Based on the best-selling fantasy book series, "The Witcher" tells the tale of Geralt of Rivia – a solitary monster hunter who struggles to find his place in a world where people often prove wicked than beasts
According to Netflix, "The Witcher," a fantasy series starring Henry Cavill, is pacing to be its biggest first-season original TV series ever.
In reference to Netflix's shareholder letter of Q4 for the fiscal year of 2019, in its first four weeks of the availability of "The Witcher", 76 million "member households chose to watch." The letter also says that "The Witcher" showed how Netflix content can "penetrate the global zeitgeist," because it helped cause an increase in sales for The Witcher books, and video games, since the series' release. Of course, Netflix also can't help but mention that the song "Toss a Coin to Your Witcher" has been stuck in everyone's heads for a month now.
"As a testament to how our hit content can penetrate the global zeitgeist and influence popular culture, the show's launch drove up sales of 'The Witcher' books and games around the world, and spawned a viral musical hit," the company said in its Q4 shareholder letter.
Based on the best-selling fantasy book series, "The Witcher" tells the tale of Geralt of Rivia – a solitary monster hunter who struggles to find his place in a world where people often prove wicked than beasts. But when destiny hurtles him towards a powerful sorceress, and a young princess with a dangerous secret, the three must learn to navigate the increasingly volatile Continent together.
While 76 million is certainly an impressive number, it's worth noting that this latest shareholder letter also redefines the way Netflix calculates viewers. In the old metric, Netflix used to count viewers as anyone who watched at least 70 per cent of one episode or of an entire film. However, because Netflix content varies in length, both from show to show and from shows to movies, it has decided now to count based on how many "households" – this means accounts which chose to watch a title.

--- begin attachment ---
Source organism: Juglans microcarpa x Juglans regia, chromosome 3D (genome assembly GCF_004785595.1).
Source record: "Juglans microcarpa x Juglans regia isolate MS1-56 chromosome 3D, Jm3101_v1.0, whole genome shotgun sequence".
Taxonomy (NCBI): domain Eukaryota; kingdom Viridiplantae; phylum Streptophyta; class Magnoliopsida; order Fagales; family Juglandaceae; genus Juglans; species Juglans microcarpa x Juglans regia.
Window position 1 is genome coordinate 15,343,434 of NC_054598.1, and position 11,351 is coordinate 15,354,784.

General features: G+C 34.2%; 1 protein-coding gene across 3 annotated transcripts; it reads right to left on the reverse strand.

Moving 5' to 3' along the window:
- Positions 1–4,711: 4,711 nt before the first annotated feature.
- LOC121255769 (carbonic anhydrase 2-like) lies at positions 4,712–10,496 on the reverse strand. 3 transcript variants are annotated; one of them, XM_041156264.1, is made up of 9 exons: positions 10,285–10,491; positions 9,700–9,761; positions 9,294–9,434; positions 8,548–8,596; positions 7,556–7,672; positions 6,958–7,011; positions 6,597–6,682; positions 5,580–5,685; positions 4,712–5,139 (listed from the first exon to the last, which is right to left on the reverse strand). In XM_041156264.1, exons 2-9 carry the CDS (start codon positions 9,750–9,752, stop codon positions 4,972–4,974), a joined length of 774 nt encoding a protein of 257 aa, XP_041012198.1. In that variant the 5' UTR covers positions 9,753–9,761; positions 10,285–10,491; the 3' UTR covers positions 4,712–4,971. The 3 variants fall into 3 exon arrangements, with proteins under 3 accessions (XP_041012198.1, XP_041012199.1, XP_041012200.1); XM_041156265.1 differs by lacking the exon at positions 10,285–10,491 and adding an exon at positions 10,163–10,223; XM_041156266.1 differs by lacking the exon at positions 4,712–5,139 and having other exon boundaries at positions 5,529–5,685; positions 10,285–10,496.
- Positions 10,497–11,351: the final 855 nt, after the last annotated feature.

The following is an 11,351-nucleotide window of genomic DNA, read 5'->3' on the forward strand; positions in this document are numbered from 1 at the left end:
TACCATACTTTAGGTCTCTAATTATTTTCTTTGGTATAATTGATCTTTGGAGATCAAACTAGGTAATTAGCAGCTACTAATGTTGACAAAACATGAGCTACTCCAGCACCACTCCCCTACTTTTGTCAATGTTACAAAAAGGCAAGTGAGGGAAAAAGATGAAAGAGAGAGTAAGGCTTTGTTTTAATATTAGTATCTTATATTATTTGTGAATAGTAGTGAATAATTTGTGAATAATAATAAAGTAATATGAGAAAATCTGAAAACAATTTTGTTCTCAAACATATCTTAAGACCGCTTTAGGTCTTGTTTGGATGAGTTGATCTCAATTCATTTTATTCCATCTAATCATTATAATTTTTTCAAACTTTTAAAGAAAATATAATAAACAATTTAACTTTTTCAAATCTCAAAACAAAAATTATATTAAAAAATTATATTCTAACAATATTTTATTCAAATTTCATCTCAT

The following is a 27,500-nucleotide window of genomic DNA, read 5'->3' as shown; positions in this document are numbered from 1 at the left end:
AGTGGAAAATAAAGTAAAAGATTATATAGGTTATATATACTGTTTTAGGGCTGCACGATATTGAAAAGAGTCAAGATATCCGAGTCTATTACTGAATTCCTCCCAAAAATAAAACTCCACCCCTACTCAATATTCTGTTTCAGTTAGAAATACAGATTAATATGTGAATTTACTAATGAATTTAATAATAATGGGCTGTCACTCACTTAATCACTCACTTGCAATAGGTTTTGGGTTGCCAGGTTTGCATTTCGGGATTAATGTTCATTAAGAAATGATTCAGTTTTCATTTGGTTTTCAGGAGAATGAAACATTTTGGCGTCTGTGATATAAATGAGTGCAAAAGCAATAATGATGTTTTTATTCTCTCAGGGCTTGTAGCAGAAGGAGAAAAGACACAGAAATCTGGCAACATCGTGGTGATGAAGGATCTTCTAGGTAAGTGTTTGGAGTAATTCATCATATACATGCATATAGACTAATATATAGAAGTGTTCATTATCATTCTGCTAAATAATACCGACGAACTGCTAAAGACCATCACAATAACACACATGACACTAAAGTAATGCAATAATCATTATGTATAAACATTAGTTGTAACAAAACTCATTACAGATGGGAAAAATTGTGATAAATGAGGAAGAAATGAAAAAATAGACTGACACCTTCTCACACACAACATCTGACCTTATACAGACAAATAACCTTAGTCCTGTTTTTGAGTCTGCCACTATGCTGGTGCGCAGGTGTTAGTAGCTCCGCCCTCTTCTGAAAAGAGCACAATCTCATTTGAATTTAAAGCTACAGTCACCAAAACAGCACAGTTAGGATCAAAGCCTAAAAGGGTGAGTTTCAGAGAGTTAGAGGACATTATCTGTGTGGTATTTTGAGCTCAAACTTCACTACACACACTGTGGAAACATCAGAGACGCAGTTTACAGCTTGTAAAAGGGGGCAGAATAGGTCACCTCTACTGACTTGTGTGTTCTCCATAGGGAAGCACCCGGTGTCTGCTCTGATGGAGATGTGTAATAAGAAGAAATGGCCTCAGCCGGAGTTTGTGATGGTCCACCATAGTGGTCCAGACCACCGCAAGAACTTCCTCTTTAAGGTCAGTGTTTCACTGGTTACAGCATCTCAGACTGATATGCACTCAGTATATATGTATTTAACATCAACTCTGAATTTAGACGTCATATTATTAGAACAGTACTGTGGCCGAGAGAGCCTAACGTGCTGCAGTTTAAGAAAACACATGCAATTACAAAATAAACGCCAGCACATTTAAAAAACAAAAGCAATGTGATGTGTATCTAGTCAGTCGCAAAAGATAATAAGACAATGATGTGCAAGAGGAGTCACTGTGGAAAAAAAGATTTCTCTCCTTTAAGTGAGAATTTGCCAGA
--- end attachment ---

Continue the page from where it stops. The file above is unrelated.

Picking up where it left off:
The letter specifies that "chose" includes anyone who watched at least two minutes of any piece of a content on Netflix. The shareholder letter compares this new metric to the tracking used by platforms like YouTube, with view counts, or the New York Times, which tracks when articles on the website are opened.
Netflix is also careful to mention that this new system of reporting means that the viewership numbers will go up. In the letter, Netflix gives the example of "Our Planet" which had 45 million households who chose to watch it, versus the 33 million that watched under the previous metric. This leads to an increase, says Netflix, of about 35 per cent higher ratings.
Under this new metric, Netflix also reported the ratings for several other shows and movies that have premiered over the last quarter. Michael Bay's explosive, globe-trotting action movie "6 Underground", which stars Ryan Reynolds, had 83 million households choose to watch it over its first four weeks. Meanwhile, Netflix estimates that 54 million households will choose to watch the second season of "You" in its first four weeks, while 21 million chose to watch "The Crown" season 3 – 40 per cent more from season 2.
Netflix also notes that it received 24 Academy Awards for eight different films, more than any other single studio. But while it recognises the awards promises of movies like "The Irishman", "Marriage Story", and "The Two Popes", it doesn't give specific numbers for any of them, outside of mentioning that the films were "popular with our members."
Netflix has always been more likely to report numbers if a show or movie is a huge hit. While this new metric will let Netflix report higher numbers than it previously did, it still isn't particularly open about viewership (the metric itself is explained in a footnote of the shareholders letter). But perhaps with the new metrics, the streaming giant will more frequently report on its more modest successes like "The Crown", alongside shows like "The Witcher" that top its charts.